Speaking on the nature of American capitalism, Michael Parenti--an internationally known author and lecturer--criticized the Bush administration and focused the majority of his talk Tuesday night on the war in Iraq.
"I believe the war is not crazy. I think it is very rational," Parenti said, attributing the war primarily to President George W. Bush's efforts to "maintain the system of expropriation and class control" fueled by capitalism and corporate greed.
His sarcastic remarks directed at Republicans and conservatives received spatterings of laughter over the course of his talk, entitled "Global Enterprise, War and Democracy." The lecture was sponsored by the International Association.
Iraqi President Saddam Hussein's regime was never an issue for the U.S. government, Parenti said, until American capitalists felt threatened by the country's development and feared for American investment opportunities in Iraq.
After Hussein's installation by the Central Intelligence Agency to undo the 1958 Iraqi revolution, Parenti said, Hussein became "the state department's poster boy."
When the Iraqi leader nationalized the oil industry and started job training programs and health care, American capitalists saw these initiatives as a threat to American capitalism--an institution, Parenti said, that thrives off "rich countries by making the people poor."
Parenti emphasized the similarities between the 1991 Gulf War and the current military campaign, saying both presidents began the conflicts to revive lagging economies and gain access to Iraq's oil fields.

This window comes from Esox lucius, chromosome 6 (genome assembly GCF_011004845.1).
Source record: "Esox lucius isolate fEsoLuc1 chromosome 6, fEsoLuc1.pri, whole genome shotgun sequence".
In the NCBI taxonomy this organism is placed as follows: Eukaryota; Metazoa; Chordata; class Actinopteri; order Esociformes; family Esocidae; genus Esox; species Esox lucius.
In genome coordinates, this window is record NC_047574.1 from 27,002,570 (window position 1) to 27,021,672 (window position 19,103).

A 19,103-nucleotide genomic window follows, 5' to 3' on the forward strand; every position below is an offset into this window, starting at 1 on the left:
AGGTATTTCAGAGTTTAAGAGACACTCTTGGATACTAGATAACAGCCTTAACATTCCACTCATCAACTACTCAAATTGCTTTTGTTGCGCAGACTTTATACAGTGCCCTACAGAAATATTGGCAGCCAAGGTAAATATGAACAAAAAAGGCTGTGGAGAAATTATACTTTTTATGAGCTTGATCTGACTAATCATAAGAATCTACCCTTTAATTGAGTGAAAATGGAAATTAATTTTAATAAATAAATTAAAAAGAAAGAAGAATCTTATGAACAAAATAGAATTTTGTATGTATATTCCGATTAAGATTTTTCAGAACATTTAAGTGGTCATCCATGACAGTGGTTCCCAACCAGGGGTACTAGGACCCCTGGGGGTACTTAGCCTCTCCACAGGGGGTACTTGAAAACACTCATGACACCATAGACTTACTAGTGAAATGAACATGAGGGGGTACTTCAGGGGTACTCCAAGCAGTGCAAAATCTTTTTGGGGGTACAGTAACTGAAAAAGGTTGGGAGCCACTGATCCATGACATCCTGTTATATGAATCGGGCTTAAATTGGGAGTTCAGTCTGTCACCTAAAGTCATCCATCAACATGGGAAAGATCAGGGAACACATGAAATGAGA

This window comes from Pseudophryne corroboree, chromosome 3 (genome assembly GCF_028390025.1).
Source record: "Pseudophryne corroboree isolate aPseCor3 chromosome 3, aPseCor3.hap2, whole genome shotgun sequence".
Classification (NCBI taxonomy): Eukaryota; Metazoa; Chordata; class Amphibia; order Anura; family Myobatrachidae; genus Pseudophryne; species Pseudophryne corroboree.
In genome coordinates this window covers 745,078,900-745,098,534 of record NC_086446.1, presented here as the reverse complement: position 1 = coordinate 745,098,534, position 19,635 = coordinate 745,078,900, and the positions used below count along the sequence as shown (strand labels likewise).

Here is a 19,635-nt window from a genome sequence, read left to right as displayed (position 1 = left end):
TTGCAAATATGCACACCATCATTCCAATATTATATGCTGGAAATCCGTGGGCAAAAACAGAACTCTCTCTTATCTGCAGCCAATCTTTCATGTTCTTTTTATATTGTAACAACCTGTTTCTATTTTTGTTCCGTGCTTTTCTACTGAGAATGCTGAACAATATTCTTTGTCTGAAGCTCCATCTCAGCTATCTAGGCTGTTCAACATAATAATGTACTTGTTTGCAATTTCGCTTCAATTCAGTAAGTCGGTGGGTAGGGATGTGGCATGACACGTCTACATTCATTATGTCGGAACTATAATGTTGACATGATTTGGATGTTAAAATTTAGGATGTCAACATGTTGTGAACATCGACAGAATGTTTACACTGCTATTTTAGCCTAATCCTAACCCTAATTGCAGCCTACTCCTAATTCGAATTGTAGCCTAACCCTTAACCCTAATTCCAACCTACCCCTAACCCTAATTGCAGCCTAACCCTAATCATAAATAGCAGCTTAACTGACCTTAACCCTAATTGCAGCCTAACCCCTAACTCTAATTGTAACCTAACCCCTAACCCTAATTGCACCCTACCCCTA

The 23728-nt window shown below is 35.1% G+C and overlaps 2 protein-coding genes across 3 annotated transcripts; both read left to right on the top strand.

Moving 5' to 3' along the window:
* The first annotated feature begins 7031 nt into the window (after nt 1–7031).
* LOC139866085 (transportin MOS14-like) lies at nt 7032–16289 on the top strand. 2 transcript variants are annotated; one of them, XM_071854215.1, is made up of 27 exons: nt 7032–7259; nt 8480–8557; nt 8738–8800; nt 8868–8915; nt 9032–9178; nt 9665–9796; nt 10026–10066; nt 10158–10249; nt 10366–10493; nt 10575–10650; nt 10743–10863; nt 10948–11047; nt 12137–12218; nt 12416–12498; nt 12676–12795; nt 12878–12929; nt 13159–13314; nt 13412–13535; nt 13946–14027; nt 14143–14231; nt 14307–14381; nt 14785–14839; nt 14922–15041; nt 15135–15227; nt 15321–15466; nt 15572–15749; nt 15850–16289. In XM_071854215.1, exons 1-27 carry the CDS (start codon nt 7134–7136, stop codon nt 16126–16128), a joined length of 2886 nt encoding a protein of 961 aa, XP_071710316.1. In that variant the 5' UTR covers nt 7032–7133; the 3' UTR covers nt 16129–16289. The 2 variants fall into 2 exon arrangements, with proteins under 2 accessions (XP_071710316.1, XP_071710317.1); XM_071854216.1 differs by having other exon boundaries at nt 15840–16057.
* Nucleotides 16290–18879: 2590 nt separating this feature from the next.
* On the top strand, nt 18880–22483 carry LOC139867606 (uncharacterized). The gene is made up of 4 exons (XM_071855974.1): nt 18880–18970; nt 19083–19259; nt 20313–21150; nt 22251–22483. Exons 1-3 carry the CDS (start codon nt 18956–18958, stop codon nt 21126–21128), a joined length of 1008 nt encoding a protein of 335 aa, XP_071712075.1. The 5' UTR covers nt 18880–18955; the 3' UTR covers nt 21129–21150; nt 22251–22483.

"In 1991, [former Secretary of State] James Baker said the war would be good for the economy and would create new jobs," Parenti said. "I think that was the first time the [first] Bush administration showed any interest in job programs."
He also pointed out that Iraq controls $4 million worth of crude, none of which "belongs to the Texas oil cartel that Bush and [Vice-president Dick] Cheney belong to," and cited a demonstration poster that read: "How did our oil get under their sand?"
Parenti criticized Bush for using the Iraqi conflict in the same way he used Sept. 11--as a political maneuver to distract the public from domestic issues.
"There are a lot of people who think that George W. Bush is stupid," Parenti said. "I really don't think so. He's passed a huge tax cut for the richest 1 percent of Americans and doubled the military budget. He's sticking it to us while we're talking about how stupid he is. A liberal intellectual is never happier than when he thinks the person who is screwing him is stupid."
His criticism of the Bush administration continued as Parenti chastised the "undemocratic agenda" of the president and lauded protesters around the world for their "concern for injustice and murder."
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Such concern, he said, was brought about by the "arrogance and overweening power [of the U.S.] under [the Bush] administration."
"If you raise a question against the president, then you are disloyal and un-American," Parenti said. "But since when did being American mean killing thousands of people all around the world?"
For that comment, he received a resounding round of applause from the audience.